degro050: April 2012 Archives

Go away please

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When the weekend finally rolls around, most people seem excited to get together with friends to go out and have a good time. While I too like spending time with my friends, my idea of a great weekend usually involves spending a lot of time alone, usually with a good book. I've always known that I am more introverted, but growing up in a society where withdrawn people are seen as weird, and being part of a family where openness and constant chatter are basically required, I often felt like there might be something wrong with me. I started to force myself to talk to people more, and go to more parties, but it didn't make me very happy.

During the personality lectures, the discussion about introverts needing to shut out external stimulation really hit home for me. It may be hard for others to understand that sometimes we would rather daydream than hold a conversation or eat alone in peace than keep up our polite fa├žade. I think it's important to realize that this is normal for us, and introverts don't need to change their personality just because our silence might make others uncomfortable.

Here is a great article, "10 Myths About Introverts," that other introverts might identify with. And maybe you extroverts might learn a little something us, too!



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Arguably, the best part of the Harry Potter series is it's rich and diverse cast of characters. Although everyone can agree that the main antagonist, Voldemort, was evil, there is far more to his personality than what you see at the surface level.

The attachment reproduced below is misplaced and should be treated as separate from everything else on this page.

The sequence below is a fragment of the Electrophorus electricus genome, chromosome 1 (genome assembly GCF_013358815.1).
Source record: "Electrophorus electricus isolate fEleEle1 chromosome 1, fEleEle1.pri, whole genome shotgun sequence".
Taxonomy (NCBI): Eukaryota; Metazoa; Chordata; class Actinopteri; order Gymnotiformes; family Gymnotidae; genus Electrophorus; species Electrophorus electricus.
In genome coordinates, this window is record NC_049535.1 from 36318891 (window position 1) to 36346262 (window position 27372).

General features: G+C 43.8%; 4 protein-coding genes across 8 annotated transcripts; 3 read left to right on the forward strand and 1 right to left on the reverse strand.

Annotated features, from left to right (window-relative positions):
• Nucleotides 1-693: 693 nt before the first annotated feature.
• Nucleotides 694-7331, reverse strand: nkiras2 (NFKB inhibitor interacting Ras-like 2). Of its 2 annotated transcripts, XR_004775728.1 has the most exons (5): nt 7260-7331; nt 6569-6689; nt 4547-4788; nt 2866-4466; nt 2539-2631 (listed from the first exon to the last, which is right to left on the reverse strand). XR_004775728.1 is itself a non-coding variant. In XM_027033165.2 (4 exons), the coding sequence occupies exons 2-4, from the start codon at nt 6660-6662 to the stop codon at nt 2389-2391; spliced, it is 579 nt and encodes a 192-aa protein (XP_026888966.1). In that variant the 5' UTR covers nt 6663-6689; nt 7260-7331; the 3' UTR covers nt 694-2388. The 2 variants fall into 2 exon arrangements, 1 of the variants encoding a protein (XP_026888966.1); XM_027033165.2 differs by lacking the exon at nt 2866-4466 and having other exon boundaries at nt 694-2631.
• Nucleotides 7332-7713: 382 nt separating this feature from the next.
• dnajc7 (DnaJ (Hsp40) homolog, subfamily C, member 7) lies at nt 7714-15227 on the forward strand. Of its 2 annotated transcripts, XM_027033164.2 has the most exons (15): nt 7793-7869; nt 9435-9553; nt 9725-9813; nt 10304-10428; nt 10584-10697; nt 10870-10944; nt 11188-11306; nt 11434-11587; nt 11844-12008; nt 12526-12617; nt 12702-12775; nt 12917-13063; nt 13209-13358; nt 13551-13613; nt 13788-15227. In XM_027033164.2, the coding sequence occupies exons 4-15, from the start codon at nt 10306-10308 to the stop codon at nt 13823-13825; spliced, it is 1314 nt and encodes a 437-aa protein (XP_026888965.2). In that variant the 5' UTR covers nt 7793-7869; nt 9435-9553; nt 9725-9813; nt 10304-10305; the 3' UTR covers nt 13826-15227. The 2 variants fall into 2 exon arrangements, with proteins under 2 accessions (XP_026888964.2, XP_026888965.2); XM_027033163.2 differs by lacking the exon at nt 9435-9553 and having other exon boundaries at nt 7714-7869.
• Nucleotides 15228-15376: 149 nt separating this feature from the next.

Openness: moderate-high

Voldemort scores high in this area in the sense that he is extremely smart and intellectual. He was hungry for knowledge and power, and not afraid to go to the darkest corners of the world to find what he wanted. However, he has a deep-seated hatred for muggles, showed him to be close-minded.

Conscientiousness: very high

Voldemort had great self-discipline and went to great lengths to plan every detail of his schemes. Although he had no regard for the rules, while a student at Hogwarts he showed he was able to achieve great academic success and to follow the rules carefully, even rising to the role of prefect.

Extroversion: low

In public, Voldemort may have seemed extroverted. However, most of his plans were known only to himself. Because he hated others, he did not enjoy their company, and spent much of his time scheming alone. His most prized possessions were his horcruxes, which in fact were extensions of his own self.

Agreeableness: very low

When it suited his way, Voldemort was able to act agreeable in order to manipulate others. However, he was actually a very cold and calculating person. He had no regard for others' feelings, and treated them as disposable objects. In this sense, Voldemort was almost on the level of a psychopath.

Neuroticism: moderate-high

Voldemort was usually able to keep his emotions well hidden from others. However, he was prone to bursts of rage when things did not go his way. He also often let his true fear slip, especially during times when Harry Potter got the upper hand.

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This page is an archive of recent entries written by degro050 in April 2012.

degro050: February 2012 is the previous archive.

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